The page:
To add to the conundrum, there is a dearth of dental studies regarding the benefits (or lack thereof) of these two features on the health of the dentist. But what is certain from the literature, is that these features definitely have an impact on your health, so they deserve more in-depth evaluation.
5 ways to counteract neck pain
Neck pain is the most prevalent musculoskeletal complaint among dentists. The interventions are numerous, and it can be a daunting task to figure out exactly where to start.
Try these five strategies to put yourself on the road to wellness.
Resolving upper back pain in dental professionals
Myofascial pain syndrome is a little recognized diagnosis, but one of the most common causes of upper back pain. After ruling out what would seem the least likely (but is actually one of the most common) cause of upper back pain - scalene trigger points - one can turn one’s attention to the more obvious players.
These muscles are actually located in the same area as one feels pain: rhomboids, middle trapezius and lower trapezius. Symptoms of trigger points in these muscles include tightness, stiffness and ache in the shoulder blade or interscapular area. Pain is usually worst toward the end of the day. Sleep patterns can be disturbed, and bruxism is common. Of course, one should also rule out the non-musculoskeletal etiologies: gall bladder and pancreatic disease.
Recent research shows that these “stabilizing” muscles are hard-wired to your sympathetic nervous system, so they respond strongly to mental stress or anticipated stressful activities. When the fight or flight signal is received, they contract in anticipation of the life-threatening fight that (hopefully) never happens. The muscles are left in a contracted state and easily develop painful trigger points.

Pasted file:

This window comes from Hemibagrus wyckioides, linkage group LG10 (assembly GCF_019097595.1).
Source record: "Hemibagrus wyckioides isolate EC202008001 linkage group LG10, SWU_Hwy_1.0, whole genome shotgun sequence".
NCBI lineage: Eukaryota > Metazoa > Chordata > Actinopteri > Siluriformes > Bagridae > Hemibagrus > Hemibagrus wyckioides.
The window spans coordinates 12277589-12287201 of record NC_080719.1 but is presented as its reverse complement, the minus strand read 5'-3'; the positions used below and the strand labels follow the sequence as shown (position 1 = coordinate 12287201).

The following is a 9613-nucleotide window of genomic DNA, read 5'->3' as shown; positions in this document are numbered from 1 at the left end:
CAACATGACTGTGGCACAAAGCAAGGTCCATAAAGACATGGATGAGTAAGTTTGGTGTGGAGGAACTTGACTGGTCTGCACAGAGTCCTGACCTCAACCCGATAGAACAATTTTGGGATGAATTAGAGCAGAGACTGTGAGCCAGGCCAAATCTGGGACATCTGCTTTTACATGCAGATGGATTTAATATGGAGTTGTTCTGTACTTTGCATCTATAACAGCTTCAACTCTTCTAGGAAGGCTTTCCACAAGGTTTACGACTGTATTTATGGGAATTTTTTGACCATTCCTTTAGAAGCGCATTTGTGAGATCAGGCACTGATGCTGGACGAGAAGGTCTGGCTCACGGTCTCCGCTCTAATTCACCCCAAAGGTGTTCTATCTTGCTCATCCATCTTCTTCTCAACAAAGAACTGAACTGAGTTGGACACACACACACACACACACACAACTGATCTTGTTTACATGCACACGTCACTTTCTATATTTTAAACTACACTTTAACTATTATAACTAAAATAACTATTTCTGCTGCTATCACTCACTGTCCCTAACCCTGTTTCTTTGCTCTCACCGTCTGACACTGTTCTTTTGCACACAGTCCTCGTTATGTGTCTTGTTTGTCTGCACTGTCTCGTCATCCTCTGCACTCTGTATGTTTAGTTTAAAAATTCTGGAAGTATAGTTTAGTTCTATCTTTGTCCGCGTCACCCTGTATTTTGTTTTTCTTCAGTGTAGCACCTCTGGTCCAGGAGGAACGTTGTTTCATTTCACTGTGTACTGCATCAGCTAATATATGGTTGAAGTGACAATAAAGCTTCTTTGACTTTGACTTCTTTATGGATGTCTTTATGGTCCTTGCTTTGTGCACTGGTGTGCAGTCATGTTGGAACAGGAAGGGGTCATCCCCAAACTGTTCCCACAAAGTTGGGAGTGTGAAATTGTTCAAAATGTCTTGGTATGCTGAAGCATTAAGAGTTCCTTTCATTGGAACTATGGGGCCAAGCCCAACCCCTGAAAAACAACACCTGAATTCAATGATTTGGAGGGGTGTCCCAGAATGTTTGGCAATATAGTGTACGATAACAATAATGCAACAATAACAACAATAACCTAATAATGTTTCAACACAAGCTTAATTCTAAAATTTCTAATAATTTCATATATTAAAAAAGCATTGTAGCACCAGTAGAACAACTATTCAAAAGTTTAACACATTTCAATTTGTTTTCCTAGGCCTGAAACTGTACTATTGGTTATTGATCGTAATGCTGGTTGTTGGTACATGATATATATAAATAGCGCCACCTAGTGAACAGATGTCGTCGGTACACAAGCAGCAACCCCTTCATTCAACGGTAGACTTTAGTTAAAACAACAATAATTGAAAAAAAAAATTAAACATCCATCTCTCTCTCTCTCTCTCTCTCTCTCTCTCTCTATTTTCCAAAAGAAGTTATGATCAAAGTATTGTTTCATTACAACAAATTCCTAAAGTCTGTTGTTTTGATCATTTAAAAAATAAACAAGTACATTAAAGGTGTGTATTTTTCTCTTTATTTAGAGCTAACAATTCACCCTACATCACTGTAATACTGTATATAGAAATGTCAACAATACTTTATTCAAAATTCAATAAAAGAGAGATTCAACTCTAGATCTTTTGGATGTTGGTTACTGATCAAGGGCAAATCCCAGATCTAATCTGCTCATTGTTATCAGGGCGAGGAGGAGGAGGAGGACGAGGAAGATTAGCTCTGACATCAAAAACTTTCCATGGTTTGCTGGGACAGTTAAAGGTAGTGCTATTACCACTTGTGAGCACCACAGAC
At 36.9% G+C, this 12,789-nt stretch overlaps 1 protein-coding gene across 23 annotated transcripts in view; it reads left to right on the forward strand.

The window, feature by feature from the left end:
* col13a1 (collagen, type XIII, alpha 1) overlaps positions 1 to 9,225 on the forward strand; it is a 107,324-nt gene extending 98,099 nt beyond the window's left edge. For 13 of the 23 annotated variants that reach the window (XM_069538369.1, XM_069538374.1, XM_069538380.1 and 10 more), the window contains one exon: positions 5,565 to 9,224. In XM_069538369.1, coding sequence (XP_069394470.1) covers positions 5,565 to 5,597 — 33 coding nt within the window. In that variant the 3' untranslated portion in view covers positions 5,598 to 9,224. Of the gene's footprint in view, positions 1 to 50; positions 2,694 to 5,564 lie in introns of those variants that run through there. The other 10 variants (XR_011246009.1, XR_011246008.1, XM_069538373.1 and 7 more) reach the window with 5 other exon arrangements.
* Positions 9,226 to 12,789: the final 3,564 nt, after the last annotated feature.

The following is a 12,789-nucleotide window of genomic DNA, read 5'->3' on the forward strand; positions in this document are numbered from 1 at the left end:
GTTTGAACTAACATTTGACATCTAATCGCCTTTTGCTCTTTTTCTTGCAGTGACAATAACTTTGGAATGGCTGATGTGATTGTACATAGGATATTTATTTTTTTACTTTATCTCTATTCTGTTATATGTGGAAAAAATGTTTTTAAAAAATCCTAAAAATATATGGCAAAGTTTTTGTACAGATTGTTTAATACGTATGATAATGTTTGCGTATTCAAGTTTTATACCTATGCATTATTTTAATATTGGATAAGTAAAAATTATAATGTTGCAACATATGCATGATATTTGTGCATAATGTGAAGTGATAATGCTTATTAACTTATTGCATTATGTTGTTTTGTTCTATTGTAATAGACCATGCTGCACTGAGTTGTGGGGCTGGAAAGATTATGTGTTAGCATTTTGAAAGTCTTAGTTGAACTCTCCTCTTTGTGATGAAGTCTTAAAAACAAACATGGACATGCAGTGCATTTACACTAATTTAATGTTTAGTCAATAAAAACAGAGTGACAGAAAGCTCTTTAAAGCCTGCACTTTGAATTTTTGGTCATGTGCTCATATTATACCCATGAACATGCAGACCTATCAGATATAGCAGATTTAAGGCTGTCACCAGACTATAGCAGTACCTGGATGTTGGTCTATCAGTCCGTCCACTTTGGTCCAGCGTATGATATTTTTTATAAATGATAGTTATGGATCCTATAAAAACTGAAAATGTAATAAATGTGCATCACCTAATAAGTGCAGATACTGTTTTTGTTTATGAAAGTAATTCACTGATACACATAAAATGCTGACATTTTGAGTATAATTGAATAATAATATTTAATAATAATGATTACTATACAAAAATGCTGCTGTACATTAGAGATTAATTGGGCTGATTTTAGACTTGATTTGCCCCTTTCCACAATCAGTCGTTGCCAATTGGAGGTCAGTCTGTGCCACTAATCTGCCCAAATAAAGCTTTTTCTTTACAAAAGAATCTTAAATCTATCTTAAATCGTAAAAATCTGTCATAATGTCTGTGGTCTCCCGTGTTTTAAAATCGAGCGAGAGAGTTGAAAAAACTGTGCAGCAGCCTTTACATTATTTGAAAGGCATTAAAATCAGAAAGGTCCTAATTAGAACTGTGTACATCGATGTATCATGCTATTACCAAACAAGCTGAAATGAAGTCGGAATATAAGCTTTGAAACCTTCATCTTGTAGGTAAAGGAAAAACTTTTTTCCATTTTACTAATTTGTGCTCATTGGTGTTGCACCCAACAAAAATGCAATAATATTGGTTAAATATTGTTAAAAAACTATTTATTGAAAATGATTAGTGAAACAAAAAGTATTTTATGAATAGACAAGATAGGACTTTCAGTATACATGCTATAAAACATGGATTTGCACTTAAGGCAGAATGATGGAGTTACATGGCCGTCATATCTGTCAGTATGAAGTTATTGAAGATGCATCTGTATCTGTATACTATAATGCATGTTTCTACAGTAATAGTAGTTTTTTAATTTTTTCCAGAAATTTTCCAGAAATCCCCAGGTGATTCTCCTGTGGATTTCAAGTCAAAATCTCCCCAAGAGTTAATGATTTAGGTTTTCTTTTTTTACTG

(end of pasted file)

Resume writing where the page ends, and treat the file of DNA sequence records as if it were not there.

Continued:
8 things dental professionals need to know about exercise
As I have discussed in previous articles, dental professionals are prone to unique muscle imbalances and require corrective exercise to prevent pain and injury and ensure a long career. Certain exercises that aren’t a problem for the general public can throw dentists into the ‘vicious pain cycle.’
The research on exercise is constantly evolving. Let’s take a look at some interesting exercise facts that dentists may want to consider when selecting an exercise program.
Delivery systems – Is yours delivering pain?
When one thinks of ergonomics, one often imagines the equipment we wear, hold or sit upon. The equipment that surrounds us can have just as great of an impact as the equipment that is in constant contact with our bodies. Delivery systems impact the operator’s body mechanics and can result in movement dysfunction and shoulder joint or lower-back problems.
Each delivery system has its pros and cons and can profoundly impact the operator’s musculoskeletal health and productivity - either positively or negatively. Some are better suited to four-handed operatories, some to hygienist operatories, some work best for taller operators and others facilitate higher productivity. Understanding these differences can help you select the right system for your team.